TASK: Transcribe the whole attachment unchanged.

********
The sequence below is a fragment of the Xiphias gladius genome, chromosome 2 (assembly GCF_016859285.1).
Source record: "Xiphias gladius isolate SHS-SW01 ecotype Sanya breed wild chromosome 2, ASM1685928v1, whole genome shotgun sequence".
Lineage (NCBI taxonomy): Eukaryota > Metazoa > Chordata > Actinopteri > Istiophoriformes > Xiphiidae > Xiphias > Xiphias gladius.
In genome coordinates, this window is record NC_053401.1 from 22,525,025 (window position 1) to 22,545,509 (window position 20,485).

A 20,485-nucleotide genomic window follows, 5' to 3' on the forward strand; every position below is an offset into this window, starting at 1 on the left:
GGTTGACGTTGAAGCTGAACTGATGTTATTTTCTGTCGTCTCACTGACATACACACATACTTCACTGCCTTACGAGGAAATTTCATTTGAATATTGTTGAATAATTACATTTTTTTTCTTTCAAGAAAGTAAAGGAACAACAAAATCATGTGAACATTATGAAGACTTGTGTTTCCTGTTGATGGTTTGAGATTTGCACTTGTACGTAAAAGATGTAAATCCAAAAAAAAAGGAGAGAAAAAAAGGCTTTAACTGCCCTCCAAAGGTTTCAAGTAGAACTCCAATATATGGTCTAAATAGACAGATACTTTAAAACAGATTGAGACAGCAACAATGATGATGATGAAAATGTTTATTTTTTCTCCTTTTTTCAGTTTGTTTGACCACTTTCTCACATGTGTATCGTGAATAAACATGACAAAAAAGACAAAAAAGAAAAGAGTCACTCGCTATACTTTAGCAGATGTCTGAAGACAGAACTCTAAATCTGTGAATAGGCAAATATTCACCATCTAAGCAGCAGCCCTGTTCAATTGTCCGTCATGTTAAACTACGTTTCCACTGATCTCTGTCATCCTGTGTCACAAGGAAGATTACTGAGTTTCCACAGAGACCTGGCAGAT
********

The sequence below is a fragment of the Xiphias gladius genome, chromosome 2 (assembly GCF_016859285.1).
Source record: "Xiphias gladius isolate SHS-SW01 ecotype Sanya breed wild chromosome 2, ASM1685928v1, whole genome shotgun sequence".
Lineage (NCBI taxonomy): Eukaryota > Metazoa > Chordata > Actinopteri > Istiophoriformes > Xiphiidae > Xiphias > Xiphias gladius.
In genome coordinates, this window is record NC_053401.1 from 22,525,025 (window position 1) to 22,545,509 (window position 20,485).

A 20,485-nucleotide genomic window follows, 5' to 3' on the forward strand; every position below is an offset into this window, starting at 1 on the left:
GGTTGACGTTGAAGCTGAACTGATGTTATTTTCTGTCGTCTCACTGACATACACACATACTTCACTGCCTTACGAGGAAATTTCATTTGAATATTGTTGAATAATTACATTTTTTTTCTTTCAAGAAAGTAAAGGAACAACAAAATCATGTGAACATTATGAAGACTTGTGTTTCCTGTTGATGGTTTGAGATTTGCACTTGTACGTAAAAGATGTAAATCCAAAAAAAAAGGAGAGAAAAAAAGGCTTTAACTGCCCTCCAAAGGTTTCAAGTAGAACTCCAATATATGGTCTAAATAGACAGATACTTTAAAACAGATTGAGACAGCAACAATGATGATGATGAAAATGTTTATTTTTTCTCCTTTTTTCAGTTTGTTTGACCACTTTCTCACATGTGTATCGTGAATAAACATGACAAAAAAGACAAAAAAGAAAAGAGTCACTCGCTATACTTTAGCAGATGTCTGAAGACAGAACTCTAAATCTGTGAATAGGCAAATATTCACCATCTAAGCAGCAGCCCTGTTCAATTGTCCGTCATGTTAAACTACGTTTCCACTGATCTCTGTCATCCTGTGTCACAAGGAAGATTACTGAGTTTCCACAGAGACCTGGCAGAT